Concerns that consumers won't help drive a speedy and strong economic recovery only escalated Tuesday after an influential barometer of confidence fell unexpectedly in September. The Conference Board's Consumer Confidence survey showed worries about job security seem to be offsetting any enthusiasm about rising home values and stocks.
NEW YORK - Concerns that consumers won't help drive a speedy and strong economic recovery only escalated yesterday after an influential barometer of confidence fell unexpectedly in September.
The Conference Board's Consumer Confidence survey showed worries about job security seem to be offsetting any enthusiasm about rising home values and stocks.
"Last year, consumers were shellshocked as they worried about what might happen to the economy," Mark Vitner, senior economist at Wells Fargo, said. "Today, shoppers … don't have the means to step up spending."
The Conference Board, a private research group, said its confidence index dipped to 53.1 in September from a revised 54.5 in August. Economists surveyed by Thomson Reuters had expected a reading of 57.
The report followed rosier data on housing released yesterday that showed home prices rose for the third month in a row in July. Investors fixated on the confidence report, giving back early gains. The Dow Jones industrials fell 47.16, or 0.5 percent, to 9,742.20.
Among the worrisome signs in the Conference Board's release were that shoppers' spending intentions declined for big-ticket purchases: cars, homes, and major appliances. The report confirmed that "the consumer sector will not be much of a driver of the recovery beyond the third quarter, when auto sales spiked in response to the temporary 'Cash for Clunkers' program," according to Brian Bethune of IHS Global Insight.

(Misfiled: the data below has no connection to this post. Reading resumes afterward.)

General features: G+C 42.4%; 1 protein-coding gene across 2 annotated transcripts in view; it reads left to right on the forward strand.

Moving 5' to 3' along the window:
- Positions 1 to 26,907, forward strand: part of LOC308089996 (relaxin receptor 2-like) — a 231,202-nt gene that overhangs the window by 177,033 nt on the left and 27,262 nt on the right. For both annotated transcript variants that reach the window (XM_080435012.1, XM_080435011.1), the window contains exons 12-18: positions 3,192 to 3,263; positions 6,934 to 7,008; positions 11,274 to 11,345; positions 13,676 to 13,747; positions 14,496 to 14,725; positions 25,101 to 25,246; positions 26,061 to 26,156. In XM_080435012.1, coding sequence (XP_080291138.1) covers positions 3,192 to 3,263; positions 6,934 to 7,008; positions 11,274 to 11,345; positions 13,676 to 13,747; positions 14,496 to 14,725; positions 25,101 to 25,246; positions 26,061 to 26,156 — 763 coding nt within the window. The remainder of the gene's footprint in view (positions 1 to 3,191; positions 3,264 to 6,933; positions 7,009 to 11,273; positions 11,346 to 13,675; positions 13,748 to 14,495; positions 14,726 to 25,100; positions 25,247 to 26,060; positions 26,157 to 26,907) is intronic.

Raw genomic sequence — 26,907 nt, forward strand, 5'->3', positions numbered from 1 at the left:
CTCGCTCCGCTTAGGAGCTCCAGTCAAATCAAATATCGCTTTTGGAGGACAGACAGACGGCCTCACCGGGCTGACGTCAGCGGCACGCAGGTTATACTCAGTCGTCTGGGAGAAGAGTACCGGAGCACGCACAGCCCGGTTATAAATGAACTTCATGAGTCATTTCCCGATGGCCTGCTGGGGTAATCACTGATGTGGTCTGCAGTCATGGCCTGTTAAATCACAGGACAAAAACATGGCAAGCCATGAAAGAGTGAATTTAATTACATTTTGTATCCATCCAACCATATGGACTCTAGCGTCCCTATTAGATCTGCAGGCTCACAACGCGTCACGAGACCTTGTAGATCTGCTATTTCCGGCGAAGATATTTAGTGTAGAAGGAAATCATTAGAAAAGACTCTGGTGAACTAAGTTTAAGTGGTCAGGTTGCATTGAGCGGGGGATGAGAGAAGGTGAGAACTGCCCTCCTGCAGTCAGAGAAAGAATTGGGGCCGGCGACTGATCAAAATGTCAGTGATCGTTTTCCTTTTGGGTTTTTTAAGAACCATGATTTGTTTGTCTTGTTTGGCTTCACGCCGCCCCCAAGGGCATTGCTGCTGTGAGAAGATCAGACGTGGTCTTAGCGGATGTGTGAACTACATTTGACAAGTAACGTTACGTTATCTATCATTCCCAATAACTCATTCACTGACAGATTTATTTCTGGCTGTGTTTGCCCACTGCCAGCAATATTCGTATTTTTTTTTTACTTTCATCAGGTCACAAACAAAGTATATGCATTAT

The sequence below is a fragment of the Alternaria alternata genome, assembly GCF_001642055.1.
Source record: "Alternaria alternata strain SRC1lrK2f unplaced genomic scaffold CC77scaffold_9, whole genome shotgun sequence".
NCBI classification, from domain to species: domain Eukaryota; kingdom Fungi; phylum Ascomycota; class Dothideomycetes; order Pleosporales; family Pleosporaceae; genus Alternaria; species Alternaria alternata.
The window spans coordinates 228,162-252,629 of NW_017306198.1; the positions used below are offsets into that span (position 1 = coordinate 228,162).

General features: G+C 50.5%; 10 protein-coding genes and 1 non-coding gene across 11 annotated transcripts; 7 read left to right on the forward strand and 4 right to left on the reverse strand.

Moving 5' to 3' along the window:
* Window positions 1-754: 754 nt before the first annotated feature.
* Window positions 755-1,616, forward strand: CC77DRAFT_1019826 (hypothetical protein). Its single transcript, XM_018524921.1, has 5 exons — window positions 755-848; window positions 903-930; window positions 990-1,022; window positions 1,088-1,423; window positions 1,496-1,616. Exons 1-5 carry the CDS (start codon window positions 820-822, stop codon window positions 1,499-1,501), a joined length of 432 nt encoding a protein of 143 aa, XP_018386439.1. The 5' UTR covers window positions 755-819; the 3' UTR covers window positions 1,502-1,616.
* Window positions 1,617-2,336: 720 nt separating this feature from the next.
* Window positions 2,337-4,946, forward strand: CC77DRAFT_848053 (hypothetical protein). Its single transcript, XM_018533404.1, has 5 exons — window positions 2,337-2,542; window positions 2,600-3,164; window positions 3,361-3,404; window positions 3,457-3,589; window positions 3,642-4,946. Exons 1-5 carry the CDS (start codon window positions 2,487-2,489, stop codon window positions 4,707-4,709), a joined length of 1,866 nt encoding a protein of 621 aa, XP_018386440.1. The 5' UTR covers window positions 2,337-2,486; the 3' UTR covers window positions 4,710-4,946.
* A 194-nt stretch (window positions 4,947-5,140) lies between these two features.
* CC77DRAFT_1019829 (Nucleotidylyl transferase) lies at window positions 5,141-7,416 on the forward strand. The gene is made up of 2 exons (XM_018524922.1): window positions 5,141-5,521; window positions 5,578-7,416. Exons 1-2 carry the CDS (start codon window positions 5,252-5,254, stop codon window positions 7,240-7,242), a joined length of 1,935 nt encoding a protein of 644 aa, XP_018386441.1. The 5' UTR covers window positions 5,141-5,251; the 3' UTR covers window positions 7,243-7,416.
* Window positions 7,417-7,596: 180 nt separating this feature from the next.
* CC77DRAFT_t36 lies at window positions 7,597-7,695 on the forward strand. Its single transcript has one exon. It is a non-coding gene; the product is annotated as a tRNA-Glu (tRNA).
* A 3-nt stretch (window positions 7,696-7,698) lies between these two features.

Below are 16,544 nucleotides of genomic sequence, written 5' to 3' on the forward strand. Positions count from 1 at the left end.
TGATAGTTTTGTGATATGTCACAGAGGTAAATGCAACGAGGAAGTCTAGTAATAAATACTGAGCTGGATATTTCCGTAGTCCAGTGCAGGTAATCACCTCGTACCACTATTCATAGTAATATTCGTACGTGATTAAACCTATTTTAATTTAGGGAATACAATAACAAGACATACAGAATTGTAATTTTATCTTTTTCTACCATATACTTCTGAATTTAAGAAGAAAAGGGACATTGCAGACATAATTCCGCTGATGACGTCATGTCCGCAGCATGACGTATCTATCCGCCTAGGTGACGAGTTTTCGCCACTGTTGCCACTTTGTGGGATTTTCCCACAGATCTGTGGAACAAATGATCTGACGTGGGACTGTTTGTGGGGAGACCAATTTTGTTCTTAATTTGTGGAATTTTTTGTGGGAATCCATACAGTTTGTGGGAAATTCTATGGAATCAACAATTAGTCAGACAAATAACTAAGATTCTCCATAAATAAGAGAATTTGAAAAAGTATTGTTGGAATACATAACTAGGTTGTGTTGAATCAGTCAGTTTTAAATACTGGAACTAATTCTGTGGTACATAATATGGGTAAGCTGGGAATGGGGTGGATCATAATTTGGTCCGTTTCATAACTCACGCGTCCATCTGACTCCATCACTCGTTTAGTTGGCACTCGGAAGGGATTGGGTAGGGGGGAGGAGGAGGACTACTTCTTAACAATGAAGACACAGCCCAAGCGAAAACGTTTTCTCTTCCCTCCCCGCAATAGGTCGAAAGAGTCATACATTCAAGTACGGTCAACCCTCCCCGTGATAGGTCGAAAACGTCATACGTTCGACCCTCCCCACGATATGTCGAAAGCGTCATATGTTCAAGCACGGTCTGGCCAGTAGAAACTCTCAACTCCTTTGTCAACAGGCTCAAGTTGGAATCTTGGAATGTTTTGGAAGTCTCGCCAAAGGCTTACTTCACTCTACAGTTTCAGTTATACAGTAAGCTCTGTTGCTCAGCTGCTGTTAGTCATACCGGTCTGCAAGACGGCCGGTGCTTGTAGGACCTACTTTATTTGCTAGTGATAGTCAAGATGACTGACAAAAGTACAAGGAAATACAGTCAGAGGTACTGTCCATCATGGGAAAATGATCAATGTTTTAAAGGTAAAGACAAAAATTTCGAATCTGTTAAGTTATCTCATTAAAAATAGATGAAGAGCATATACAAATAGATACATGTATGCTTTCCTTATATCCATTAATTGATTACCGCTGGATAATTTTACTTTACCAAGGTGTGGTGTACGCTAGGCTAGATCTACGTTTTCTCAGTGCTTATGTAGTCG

The index, which hit a historic low of 25.3 in February, had enjoyed a three-month climb from
March through May fueled by signs that the economy might be stabilizing.
Recent economic data, from housing to manufacturing, have offered mixed signals but some evidence that an economic recovery might be slow.
According to a report issued yesterday, the Standard & Poor's/Case-Shiller home price index of 20 major cities rose 1.2 percent from June to a reading of 143.05.
Although home prices are still 13.3 percent below July a year ago, the annual declines have slowed in all 20 cities for the sixth straight month. That positive news followed a Commerce Department report Friday that noted that sales of new homes inched up only 0.7 percent last month, below estimates.
Sales have risen 30 percent from the bottom in January. Yet they remain about 70 percent below their peak of four years ago.
The big concern for consumers is the job market. Mr. Vitner said that while layoffs have slowed, hiring hasn't picked up.
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